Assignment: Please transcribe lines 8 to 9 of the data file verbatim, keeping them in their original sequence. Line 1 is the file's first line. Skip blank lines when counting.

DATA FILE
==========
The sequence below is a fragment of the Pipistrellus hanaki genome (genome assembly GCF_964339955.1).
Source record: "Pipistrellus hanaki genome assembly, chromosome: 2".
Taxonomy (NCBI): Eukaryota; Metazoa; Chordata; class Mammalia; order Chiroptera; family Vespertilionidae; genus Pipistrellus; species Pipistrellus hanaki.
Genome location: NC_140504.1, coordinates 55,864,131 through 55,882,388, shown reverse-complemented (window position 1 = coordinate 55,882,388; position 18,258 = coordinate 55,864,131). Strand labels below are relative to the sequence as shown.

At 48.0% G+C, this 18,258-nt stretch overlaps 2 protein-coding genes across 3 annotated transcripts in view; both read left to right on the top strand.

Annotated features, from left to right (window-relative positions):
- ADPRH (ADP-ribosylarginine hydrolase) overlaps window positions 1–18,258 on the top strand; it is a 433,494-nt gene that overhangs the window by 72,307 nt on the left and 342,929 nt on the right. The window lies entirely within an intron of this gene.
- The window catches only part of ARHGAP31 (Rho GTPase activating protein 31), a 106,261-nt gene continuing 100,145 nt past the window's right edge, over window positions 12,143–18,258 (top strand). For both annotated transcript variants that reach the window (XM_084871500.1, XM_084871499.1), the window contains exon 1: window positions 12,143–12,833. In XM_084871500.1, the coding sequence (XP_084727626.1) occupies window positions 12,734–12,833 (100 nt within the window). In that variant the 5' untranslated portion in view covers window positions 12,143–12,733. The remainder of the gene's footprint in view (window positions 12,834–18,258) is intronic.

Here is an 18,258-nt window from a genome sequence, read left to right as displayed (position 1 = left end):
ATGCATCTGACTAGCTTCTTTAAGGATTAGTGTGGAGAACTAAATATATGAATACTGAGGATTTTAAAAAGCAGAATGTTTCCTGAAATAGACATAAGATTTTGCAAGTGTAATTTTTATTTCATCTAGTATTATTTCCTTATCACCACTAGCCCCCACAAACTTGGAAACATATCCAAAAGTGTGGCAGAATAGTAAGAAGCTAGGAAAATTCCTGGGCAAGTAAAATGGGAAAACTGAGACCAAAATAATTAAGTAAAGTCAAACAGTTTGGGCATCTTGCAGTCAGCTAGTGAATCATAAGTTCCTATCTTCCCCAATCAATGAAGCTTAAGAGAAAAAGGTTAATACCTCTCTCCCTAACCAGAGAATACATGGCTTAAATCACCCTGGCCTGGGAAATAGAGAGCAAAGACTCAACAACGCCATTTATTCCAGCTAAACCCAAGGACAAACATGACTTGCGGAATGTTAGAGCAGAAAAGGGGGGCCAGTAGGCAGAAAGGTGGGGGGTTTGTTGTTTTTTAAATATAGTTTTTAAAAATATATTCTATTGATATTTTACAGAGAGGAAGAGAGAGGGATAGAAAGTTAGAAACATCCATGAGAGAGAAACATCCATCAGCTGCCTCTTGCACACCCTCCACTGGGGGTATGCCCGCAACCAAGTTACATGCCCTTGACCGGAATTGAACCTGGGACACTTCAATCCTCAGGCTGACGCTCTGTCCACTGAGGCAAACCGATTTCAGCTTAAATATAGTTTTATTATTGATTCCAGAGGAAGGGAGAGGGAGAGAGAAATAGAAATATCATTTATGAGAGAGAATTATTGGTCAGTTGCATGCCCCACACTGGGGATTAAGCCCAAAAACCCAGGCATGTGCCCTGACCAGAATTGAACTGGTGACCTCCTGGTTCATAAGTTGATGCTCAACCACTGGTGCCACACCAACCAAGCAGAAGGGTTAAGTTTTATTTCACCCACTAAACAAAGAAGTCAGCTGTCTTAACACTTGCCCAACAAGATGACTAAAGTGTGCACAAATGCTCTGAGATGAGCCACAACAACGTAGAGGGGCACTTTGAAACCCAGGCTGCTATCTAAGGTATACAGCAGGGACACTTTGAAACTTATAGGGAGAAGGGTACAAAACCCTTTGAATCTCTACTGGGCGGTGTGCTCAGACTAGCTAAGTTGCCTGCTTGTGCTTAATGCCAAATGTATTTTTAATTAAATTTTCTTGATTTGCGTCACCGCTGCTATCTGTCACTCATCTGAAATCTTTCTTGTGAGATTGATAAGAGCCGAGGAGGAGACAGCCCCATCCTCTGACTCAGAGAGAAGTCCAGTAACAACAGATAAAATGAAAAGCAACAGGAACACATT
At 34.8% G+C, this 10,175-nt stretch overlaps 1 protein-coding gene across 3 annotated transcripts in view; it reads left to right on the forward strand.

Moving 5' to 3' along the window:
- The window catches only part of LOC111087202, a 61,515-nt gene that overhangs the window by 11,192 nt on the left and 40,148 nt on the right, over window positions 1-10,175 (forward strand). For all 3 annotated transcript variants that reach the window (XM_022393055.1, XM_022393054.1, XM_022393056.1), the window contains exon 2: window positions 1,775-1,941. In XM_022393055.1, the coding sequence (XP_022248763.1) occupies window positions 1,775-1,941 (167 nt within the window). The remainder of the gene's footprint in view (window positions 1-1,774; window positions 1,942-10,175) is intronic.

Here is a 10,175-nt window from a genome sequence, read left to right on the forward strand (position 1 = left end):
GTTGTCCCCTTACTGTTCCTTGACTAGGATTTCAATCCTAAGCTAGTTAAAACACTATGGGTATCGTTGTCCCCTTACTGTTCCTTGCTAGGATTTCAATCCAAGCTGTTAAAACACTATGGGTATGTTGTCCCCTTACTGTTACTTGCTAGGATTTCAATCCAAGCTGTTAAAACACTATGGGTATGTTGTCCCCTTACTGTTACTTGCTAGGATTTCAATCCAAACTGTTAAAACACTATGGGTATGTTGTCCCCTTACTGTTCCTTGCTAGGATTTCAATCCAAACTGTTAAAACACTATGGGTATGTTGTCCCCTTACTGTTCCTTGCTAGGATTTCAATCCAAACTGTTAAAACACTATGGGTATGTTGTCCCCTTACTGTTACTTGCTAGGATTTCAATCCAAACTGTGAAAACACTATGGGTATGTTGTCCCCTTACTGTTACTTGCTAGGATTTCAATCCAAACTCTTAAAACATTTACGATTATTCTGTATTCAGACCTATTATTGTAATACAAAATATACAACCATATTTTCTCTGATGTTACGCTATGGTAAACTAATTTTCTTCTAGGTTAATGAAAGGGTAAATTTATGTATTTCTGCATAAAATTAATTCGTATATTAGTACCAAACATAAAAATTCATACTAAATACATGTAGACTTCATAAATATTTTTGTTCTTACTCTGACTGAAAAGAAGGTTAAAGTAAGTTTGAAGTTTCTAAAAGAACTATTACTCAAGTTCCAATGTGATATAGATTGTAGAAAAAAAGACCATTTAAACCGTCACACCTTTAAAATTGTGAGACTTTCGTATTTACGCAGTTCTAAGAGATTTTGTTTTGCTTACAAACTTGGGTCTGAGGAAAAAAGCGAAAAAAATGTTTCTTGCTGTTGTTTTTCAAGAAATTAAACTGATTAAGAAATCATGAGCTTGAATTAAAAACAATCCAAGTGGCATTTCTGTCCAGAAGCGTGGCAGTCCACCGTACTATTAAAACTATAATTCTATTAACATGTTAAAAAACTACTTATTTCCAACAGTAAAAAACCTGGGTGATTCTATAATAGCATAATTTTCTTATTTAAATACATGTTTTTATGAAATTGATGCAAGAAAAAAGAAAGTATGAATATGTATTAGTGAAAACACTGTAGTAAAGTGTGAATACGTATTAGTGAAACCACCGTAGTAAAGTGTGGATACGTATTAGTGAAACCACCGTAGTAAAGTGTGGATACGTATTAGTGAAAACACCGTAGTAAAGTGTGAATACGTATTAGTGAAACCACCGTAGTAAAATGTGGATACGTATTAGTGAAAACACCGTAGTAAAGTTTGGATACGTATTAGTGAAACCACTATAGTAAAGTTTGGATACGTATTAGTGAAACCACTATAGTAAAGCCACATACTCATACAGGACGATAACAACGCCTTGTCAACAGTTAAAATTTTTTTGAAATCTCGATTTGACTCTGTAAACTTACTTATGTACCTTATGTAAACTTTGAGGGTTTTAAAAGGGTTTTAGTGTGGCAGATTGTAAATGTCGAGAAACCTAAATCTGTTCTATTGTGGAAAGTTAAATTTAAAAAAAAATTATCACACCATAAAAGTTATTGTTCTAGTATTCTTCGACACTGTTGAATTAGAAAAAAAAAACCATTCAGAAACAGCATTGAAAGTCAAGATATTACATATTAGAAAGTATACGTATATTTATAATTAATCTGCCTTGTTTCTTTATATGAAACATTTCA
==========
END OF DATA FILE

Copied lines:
- The window catches only part of ARHGAP31 (Rho GTPase activating protein 31), a 106,261-nt gene continuing 100,145 nt past the window's right edge, over window positions 12,143–18,258 (top strand). For both annotated transcript variants that reach the window (XM_084871500.1, XM_084871499.1), the window contains exon 1: window positions 12,143–12,833. In XM_084871500.1, the coding sequence (XP_084727626.1) occupies window positions 12,734–12,833 (100 nt within the window). In that variant the 5' untranslated portion in view covers window positions 12,143–12,733. The remainder of the gene's footprint in view (window positions 12,834–18,258) is intronic.

Here is an 18,258-nt window from a genome sequence, read left to right as displayed (position 1 = left end):